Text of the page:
Missoula, MT (KGVO-AM News) - Montana consumers and businesses, as well as those throughout the country, will be deeply affected if railroad workers go on strike and freight trains no longer roll through the country.

KGVO News spoke to Patrick Barkey, Director of the University of Montana Bureau of Business and Economic Development on Wednesday about the possible repercussions of a rail strike here in Montana.

A Railroad Strike in Montana would be Devastating

“It would be an unfortunate development clearly, but if rails were on strike that would affect all the railroads, and given that MRL (Montana Rail Link) has now gone and has been taken back over by BNSF (Burlington Northern and Santa Fe) would have a fairly high exposure in Montana. So, I guess the best news I can deliver is that it at least it comes at a time, which does not involve time-critical things like harvest.”

Barkey laid out three economic sectors that would be most affected by a nationwide rail strike.

Much of Montana Depends on the Railroad Economy

“With the ordinary commerce on trains in Montana, there are really three different ways of looking at it,” he said. “One is the employment of the rail system in Montana. So the rail towns in Montana will be affected, no question about it. Along the High Line, Billings, and here in Missoula. It will affect trains coming through Montana and that's the reason why we need those rail lines open and running.”

Barkey said the hundreds of oil container cars that run through the state into Washington and Canada for shipment overseas would be deeply affected by a strike, and that trucking simply would not be able to pick up the slack.

The Oil that Travels by Rail Simply Cannot be Hauled by Trucks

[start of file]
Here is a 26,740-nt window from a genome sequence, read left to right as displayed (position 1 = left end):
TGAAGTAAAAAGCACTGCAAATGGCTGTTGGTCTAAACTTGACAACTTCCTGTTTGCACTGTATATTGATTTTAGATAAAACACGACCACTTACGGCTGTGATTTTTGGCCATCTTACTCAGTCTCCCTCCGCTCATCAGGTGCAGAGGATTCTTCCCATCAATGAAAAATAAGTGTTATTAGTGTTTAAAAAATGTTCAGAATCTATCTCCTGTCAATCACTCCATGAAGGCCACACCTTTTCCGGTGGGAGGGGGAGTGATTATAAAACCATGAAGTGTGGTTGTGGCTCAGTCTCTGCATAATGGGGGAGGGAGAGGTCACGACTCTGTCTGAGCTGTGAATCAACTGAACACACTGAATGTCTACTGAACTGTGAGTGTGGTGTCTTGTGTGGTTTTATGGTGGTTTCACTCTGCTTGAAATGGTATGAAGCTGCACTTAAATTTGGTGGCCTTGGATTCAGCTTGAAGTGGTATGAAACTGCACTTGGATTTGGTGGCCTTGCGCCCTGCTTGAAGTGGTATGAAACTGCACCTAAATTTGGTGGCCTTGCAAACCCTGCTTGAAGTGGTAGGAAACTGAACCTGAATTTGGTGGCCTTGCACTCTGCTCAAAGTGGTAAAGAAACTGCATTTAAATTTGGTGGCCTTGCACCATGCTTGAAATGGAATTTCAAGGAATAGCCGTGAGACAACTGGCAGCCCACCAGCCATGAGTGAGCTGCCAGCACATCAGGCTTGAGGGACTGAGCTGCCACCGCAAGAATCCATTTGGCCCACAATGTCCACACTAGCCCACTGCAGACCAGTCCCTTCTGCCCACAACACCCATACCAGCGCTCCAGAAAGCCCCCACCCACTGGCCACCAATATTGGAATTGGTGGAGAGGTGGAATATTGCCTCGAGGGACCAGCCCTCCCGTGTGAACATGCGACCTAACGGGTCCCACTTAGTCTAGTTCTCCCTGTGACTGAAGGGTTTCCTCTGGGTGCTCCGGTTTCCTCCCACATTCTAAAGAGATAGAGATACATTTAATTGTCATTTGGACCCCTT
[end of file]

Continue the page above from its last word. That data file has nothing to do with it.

“That's exactly front and center the kind of product that is going to be most affected by a real strike, especially here in Montana,” he said. “We're not a big consumer market. We don't have a high population. We're a commodity-producing state where geographically we sit in the middle of some pretty important trade routes. And that's certainly one of them. And yes, I think that is, that is, there's really no good alternative for, shall we say, lower value higher value goods than rail and trucking is just not an option.”

According to the Associated Press:

Railroads haul about 40% of the nation's freight each year. The railroads estimated that a rail strike would cost the economy $2 billion a day in a report issued earlier this fall. Another recent report put together by a chemical industry trade group projected that if a strike drags on for a month some 700,000 jobs would be lost as manufacturers who rely on railroads shut down, prices of nearly everything increase even more and the economy is potentially thrust into a recession. And although some businesses would try to shift shipments over to trucks, there aren't nearly enough of them available. The Association of American Railroads trade group estimated that 467,000 additional trucks a day would be needed to handle everything railroads deliver.’

Food Shortages could lead to Panic Buying

In addition, big food companies don't like to discuss the threat of a rail strike because of worries about product shortages can lead to panic buying.

Barkey said Montana and the nation are about to learn just how vital railroads are to our economy if a lengthy strike does occur.

“For Montana specifically, it really depends on how long the strike goes on,” he said. “Trains are most economic for bulk items. Those things would include things like fertilizer, coal, and so forth. But unfortunately, the way we're all going to learn how important the rail system is on a day-to-day basis here in Montana is when it's no longer available, which could be the case.”

One of the biggest rail unions rejected its deal Monday over concerns about demanding schedules and the lack of paid sick time.

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